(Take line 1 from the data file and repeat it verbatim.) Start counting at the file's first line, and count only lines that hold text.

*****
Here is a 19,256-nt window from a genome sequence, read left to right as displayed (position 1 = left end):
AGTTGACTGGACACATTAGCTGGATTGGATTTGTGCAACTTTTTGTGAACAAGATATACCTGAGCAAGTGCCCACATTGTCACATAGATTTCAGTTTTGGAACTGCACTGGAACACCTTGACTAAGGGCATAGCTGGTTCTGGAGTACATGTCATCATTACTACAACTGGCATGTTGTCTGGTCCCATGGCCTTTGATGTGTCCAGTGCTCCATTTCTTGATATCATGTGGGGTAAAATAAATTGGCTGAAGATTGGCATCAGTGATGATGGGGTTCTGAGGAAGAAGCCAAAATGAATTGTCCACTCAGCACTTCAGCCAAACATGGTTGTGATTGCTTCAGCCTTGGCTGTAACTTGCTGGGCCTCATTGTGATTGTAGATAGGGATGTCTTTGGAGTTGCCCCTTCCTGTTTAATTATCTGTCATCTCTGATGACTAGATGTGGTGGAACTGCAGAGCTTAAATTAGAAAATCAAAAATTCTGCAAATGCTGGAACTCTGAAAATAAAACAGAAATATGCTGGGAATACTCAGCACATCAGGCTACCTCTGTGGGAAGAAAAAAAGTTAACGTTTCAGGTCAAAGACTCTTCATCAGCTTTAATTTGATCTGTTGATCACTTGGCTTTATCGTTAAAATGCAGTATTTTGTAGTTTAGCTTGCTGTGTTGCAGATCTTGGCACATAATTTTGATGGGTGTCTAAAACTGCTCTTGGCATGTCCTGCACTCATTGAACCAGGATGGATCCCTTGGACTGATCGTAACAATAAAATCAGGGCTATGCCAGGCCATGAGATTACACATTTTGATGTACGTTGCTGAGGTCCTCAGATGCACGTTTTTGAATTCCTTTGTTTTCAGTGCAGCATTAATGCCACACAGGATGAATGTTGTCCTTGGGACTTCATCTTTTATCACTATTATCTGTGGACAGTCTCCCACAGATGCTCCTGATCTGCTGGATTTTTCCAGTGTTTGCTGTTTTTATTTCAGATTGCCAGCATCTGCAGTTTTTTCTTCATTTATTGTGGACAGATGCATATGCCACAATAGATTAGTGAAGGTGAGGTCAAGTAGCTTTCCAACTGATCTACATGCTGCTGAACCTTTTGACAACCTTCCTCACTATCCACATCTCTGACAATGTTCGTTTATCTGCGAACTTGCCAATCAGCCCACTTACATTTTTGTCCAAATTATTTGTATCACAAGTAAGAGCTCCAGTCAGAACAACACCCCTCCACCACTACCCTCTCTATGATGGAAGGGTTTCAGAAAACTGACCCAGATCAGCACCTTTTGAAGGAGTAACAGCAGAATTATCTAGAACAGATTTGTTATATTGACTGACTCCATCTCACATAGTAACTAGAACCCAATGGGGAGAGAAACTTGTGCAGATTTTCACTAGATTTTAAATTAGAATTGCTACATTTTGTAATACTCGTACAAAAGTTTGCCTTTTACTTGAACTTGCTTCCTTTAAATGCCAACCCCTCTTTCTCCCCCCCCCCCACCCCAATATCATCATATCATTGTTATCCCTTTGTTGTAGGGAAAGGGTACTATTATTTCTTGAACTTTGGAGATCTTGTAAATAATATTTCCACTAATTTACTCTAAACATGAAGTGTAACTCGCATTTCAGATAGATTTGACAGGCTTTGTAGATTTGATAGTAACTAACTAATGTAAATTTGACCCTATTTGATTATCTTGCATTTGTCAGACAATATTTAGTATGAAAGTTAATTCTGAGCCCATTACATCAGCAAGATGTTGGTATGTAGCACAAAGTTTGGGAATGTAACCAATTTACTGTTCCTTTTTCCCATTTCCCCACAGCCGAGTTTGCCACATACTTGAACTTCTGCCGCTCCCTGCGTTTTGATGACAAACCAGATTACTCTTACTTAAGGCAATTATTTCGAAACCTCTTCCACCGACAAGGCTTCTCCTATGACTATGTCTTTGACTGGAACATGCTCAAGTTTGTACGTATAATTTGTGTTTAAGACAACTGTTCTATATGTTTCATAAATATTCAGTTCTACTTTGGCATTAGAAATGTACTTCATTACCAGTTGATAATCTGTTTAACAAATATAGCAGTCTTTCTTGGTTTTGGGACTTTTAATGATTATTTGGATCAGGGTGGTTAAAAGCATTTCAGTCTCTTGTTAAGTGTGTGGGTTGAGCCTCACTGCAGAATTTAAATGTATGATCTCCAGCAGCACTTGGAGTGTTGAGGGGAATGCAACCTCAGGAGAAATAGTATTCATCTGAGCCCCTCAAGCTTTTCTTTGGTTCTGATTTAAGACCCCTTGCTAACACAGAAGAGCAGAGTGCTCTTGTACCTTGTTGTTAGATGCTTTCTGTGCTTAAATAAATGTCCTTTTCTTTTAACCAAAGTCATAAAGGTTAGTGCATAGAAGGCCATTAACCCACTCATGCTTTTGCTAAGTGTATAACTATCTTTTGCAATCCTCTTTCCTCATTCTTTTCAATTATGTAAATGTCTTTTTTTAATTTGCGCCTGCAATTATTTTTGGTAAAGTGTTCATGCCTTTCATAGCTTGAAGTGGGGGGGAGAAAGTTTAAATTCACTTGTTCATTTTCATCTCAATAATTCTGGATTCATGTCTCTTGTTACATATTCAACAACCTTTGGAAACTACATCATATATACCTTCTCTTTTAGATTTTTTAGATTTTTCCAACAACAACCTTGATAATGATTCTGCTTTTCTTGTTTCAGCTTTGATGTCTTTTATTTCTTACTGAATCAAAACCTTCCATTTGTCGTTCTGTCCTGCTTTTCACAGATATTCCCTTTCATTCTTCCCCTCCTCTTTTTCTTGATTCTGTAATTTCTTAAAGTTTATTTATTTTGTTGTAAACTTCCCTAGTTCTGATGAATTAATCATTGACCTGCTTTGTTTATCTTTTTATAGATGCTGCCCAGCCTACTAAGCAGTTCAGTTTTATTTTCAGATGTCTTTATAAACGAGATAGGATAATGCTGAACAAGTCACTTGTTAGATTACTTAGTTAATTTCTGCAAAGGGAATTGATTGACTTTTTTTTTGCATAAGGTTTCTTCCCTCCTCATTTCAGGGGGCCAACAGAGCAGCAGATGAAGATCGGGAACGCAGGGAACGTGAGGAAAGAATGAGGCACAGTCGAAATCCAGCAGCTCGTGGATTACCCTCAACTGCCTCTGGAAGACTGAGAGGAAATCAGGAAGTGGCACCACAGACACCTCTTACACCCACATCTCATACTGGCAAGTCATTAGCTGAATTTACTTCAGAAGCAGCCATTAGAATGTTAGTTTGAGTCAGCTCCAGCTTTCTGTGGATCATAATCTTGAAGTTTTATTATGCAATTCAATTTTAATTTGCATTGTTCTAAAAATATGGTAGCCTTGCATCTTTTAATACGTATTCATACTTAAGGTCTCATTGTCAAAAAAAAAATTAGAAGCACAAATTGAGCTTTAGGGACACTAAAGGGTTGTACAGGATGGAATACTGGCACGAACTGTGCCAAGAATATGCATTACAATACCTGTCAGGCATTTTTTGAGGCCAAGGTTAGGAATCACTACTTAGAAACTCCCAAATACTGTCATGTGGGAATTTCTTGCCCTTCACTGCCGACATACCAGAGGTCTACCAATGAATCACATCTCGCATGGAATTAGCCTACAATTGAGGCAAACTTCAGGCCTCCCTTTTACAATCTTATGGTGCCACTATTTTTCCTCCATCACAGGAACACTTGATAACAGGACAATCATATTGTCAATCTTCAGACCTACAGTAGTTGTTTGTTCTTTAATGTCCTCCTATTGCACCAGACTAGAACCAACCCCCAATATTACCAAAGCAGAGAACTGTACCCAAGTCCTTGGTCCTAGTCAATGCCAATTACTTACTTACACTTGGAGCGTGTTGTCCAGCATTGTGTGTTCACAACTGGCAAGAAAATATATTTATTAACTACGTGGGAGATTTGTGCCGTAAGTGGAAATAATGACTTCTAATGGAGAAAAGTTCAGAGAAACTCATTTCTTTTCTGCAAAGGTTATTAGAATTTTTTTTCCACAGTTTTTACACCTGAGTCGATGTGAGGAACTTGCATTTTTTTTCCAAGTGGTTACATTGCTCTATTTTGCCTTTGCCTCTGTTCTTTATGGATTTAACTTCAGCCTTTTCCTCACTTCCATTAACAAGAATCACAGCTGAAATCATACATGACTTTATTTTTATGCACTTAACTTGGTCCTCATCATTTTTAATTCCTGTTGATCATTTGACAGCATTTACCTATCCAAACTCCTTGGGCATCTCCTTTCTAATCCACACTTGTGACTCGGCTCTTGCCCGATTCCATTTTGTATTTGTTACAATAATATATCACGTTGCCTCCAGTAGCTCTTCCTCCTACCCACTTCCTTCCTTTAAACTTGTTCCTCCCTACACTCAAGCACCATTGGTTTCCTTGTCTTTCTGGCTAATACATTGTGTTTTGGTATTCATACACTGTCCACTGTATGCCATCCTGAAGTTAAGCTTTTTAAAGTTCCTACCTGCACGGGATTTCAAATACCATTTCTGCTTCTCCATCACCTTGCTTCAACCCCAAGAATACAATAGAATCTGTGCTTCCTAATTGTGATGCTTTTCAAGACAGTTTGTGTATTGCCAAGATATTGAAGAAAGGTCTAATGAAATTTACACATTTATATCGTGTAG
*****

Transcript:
Here is a 19,256-nt window from a genome sequence, read left to right as displayed (position 1 = left end):